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Squawk on the Street

News/Business. Melissa Lee, Carl Quintanilla, David Faber. Opening bell market action. New.

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02:59:59

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mpeg2video

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ac3

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480

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Us 36, Google 18, John Boehner 16, Boehner 15, Simon 14, Washington 13, U.s. 11, Geico 10, Ben Bernanke 9, America 8, Belize 8, Rick Santelli 6, Miami 6, Schulze 6, United States 6, Apple 6, Melissa 6, Elon 5, Gary 5, Softbank 5,
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  CNBC    Squawk on the Street    News/Business. Melissa Lee, Carl Quintanilla,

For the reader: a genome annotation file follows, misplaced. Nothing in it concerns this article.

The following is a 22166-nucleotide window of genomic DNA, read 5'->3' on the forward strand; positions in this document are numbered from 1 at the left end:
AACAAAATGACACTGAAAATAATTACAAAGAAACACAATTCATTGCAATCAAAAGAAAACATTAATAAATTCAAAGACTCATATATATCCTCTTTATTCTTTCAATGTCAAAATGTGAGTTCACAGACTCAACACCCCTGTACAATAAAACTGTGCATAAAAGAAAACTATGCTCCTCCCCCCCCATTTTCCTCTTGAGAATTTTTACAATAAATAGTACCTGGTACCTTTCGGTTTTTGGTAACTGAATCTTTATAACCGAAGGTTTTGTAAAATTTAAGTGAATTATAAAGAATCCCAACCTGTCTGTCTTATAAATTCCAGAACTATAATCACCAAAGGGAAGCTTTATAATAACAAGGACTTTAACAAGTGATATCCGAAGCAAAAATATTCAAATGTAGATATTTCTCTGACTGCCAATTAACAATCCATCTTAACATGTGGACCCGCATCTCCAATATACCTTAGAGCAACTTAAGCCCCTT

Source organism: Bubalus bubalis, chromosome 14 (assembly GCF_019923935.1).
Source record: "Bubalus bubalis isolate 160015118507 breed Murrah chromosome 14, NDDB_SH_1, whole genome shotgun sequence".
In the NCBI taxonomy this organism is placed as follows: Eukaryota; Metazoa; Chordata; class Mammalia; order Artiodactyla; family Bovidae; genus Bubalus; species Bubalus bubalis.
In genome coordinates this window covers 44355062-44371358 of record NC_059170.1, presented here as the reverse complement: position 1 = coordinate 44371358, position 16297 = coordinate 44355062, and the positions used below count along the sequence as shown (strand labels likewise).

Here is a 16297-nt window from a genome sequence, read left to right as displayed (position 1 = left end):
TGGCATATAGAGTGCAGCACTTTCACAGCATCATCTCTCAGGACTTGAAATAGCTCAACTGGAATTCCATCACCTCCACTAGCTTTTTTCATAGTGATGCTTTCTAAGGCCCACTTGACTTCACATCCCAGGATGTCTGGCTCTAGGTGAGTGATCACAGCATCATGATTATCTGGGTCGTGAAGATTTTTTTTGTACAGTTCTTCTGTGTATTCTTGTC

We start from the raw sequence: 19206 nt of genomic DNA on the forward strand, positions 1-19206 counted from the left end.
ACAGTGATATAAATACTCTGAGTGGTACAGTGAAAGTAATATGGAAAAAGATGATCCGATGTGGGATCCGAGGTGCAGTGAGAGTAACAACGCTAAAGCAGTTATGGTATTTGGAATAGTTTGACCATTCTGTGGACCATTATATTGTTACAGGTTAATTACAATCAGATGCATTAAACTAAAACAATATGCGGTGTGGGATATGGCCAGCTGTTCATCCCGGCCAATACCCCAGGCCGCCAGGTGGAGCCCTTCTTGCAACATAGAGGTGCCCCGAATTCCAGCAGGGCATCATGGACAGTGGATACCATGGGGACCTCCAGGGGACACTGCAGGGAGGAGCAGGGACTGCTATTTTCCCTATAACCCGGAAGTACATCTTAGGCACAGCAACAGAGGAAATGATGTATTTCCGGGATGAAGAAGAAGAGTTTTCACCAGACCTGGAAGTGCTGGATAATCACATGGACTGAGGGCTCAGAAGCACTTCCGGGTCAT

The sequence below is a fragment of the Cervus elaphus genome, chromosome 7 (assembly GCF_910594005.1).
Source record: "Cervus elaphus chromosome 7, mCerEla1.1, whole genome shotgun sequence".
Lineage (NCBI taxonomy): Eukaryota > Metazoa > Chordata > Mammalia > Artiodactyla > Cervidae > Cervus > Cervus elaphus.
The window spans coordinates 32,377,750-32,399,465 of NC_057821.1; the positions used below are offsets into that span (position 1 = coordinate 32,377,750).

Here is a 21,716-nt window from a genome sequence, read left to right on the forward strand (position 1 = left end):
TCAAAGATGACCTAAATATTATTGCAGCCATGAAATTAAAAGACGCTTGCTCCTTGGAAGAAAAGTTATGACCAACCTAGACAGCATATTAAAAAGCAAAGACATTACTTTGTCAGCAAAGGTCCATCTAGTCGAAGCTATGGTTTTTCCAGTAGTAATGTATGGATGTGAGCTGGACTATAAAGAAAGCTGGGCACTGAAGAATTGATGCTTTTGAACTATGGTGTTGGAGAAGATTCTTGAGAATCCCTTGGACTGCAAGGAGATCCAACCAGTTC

David Faber. Opening bell market action. New.  

    December 13, 2012
    9:00 - 11:59am EST  

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amendment you didn't learn. >> i thought he was great yesterday. >> he was great. he answered all your "new york times" questions, the inequality one, lobbying one, the fracing one, you tried. you were the foil. >> i give him an enormous amount of credit, thank him for the interview and hope he comes back again. >> we got to thank these guys. join us tomorrow. squawk on the street is next. take a look at how we are setting up on this thursday session, the day after the federal reserve decision.